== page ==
More about Sunburn Protection ('Sunburn and SPF' Part 2)
How should we choose sunglasses?
When sunglasses are worn, the pupils will dilate as the amount of light reaching the eyes is reduced. If the sunglasses do not filter out enough of the Ultraviolet (UV) radiation, the amount of UV radiation getting into the eyes may be even greater than not wearing sunglasses at all. So, when choosing sunglasses, we should note whether they have a UV filtering function. Good sunglasses should be able to filter out at least 98% of the UV radiation. Also, trendy 'wrap-around' sunglasses are good in preventing UV coming from the sides.
What clothing should we wear to get better protection from the sun? Why is it better to wear dark and loose-fitting clothing?
To avoid strong sunlight getting directly to the skin, long-sleeve clothing is recommended. Cloth woven in high fabric density can filter off more UV radiation. On the other hand, loose-fitting clothing is better than tight-fitting clothing. It is because tight-fitting clothing is stretched more easily by body movement. As a result, small pores are exposed in the fabric, thus allowing more UV to get through to the skin.
Also, when the clothing is wet, there is less scattering of light because of the presence of water (check 'Why is wet sand darker than dry sand?'). This means that more UV may pass through and reach the skin. Lastly, dark clothing is more effective in filtering out UV than light-coloured clothing, giving better protection from the sun.
What kind of hat should we choose to protect ourselves from UV?
We should choose broad-brimmed hats as they shade our face, ears and neck. Although caps or visors are fashionable, they are not as effective.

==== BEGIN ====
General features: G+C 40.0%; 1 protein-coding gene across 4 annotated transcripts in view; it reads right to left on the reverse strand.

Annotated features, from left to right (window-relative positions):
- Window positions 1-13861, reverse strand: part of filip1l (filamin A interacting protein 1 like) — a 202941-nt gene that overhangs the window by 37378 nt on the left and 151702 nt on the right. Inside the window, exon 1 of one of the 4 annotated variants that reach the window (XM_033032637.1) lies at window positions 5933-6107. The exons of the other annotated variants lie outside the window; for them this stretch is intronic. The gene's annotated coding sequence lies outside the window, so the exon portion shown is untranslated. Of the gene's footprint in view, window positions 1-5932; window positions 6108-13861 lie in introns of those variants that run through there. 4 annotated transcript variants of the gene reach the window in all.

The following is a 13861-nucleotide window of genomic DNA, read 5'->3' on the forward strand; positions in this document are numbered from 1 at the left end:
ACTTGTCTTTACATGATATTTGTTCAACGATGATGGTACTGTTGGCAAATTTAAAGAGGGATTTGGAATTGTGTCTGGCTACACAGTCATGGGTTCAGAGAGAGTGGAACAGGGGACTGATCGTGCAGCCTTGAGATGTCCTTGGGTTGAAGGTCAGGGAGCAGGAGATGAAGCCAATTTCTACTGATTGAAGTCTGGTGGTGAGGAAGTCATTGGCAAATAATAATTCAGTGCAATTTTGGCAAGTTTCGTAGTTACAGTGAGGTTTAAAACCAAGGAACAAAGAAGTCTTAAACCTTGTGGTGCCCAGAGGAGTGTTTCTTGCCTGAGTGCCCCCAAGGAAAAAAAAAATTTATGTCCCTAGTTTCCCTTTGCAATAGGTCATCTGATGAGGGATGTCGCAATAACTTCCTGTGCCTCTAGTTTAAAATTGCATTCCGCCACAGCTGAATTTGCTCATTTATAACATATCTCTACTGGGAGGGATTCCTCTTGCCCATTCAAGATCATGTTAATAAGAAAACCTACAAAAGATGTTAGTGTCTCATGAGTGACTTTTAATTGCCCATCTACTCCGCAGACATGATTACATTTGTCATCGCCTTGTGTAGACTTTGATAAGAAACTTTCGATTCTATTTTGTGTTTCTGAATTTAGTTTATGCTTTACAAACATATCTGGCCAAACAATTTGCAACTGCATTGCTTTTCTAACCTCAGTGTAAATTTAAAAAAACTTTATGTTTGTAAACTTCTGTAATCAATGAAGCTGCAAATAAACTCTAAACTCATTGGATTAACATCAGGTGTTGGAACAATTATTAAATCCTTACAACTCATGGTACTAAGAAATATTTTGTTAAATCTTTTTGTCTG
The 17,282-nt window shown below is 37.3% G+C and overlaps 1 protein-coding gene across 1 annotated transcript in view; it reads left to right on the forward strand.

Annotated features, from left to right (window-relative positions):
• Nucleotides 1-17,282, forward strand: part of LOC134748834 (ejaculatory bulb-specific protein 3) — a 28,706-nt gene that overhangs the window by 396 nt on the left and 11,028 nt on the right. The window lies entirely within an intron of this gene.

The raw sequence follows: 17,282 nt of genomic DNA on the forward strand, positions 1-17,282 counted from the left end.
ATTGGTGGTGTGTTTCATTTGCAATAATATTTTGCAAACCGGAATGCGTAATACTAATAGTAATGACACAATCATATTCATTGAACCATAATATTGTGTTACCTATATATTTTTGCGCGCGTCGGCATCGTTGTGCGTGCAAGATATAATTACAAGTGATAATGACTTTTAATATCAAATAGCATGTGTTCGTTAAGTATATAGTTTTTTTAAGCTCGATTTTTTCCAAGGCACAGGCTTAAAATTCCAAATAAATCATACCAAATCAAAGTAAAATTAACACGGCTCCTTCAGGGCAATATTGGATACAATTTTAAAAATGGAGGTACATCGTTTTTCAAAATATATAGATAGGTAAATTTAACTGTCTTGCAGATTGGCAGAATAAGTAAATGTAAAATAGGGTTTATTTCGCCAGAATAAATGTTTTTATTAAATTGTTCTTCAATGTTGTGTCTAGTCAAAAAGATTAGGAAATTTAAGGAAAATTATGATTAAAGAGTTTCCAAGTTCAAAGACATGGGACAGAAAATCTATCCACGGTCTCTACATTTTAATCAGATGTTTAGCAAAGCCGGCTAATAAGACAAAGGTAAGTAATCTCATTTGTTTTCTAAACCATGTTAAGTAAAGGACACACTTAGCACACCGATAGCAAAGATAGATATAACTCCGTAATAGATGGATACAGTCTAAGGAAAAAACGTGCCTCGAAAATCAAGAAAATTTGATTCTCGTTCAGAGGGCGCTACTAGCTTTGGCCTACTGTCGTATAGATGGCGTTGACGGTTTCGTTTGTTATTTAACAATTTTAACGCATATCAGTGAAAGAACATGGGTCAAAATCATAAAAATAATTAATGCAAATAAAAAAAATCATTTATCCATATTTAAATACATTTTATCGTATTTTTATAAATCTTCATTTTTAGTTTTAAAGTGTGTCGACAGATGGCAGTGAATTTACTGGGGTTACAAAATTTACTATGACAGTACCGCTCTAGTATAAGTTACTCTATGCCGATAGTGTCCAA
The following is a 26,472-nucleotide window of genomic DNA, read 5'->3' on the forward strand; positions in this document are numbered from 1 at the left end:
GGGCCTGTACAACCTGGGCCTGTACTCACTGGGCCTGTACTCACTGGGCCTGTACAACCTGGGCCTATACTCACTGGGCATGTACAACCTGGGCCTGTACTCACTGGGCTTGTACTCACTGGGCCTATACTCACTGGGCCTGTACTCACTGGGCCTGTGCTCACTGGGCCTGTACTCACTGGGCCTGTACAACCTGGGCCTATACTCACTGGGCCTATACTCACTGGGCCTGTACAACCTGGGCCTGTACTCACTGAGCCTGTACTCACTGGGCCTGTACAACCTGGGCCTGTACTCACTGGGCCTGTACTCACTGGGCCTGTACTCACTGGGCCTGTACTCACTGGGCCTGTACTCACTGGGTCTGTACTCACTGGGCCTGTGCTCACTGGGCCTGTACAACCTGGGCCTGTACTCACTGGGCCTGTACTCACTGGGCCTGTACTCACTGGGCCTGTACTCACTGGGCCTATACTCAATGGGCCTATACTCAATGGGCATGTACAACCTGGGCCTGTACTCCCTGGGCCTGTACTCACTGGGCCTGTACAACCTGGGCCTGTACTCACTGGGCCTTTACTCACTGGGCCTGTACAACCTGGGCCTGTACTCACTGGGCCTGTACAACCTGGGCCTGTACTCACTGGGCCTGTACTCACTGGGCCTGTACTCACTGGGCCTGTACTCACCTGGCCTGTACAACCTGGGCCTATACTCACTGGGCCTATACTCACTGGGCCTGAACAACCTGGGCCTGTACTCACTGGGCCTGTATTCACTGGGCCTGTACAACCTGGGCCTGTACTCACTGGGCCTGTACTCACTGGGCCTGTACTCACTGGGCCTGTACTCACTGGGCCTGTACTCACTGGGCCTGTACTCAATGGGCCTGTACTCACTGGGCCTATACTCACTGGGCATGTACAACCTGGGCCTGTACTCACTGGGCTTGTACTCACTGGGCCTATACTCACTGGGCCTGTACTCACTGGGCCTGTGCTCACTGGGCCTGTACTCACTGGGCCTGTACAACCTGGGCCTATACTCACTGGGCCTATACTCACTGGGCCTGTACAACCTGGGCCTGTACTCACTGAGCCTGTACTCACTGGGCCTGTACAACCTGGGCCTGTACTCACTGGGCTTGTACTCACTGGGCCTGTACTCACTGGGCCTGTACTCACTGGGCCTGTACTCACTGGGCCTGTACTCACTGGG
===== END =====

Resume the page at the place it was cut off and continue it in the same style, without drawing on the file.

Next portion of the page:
When buying a sunscreen lotion, what should we look for apart from SPF (Sun Protection Factor)?
UV can be classified into 3 categories: UVA, UVB and UVC, according to the different wavelengths in the electromagnetic spectrum. Both UVA and UVB may affect our body. UVA can darken our skin and cause premature ageing while UVB can cause sunburn and swelling. The SPF on a sunscreen lotion only tells us the time extension before a person gets burnt by UVB. A standard has yet to be developed for protection against UVA, although the PA (Protection Grade of UVA) is usually used. There are 3 PA grades: PA+, PA++, and PA+++, with each additional plus (+) indicating a higher protection. So, when buying a sunscreen lotion, note the SPF as well as the PA.
Is SPF (Sun Protection Factor) only applicable to sunscreen lotions?
According to the definition of Sun Protection Factor (SPF), it is also applicable to other sunburn preventive measures. As a rough guide, the SPF of a broad-brimmed hat is 3 to 6, while that of ordinary summer clothing is 6 to 7. One can see from their SPF values that the degree of protection is not as high as sunscreen lotions (SPF 15 or above). Sunscreen lotions should still be used.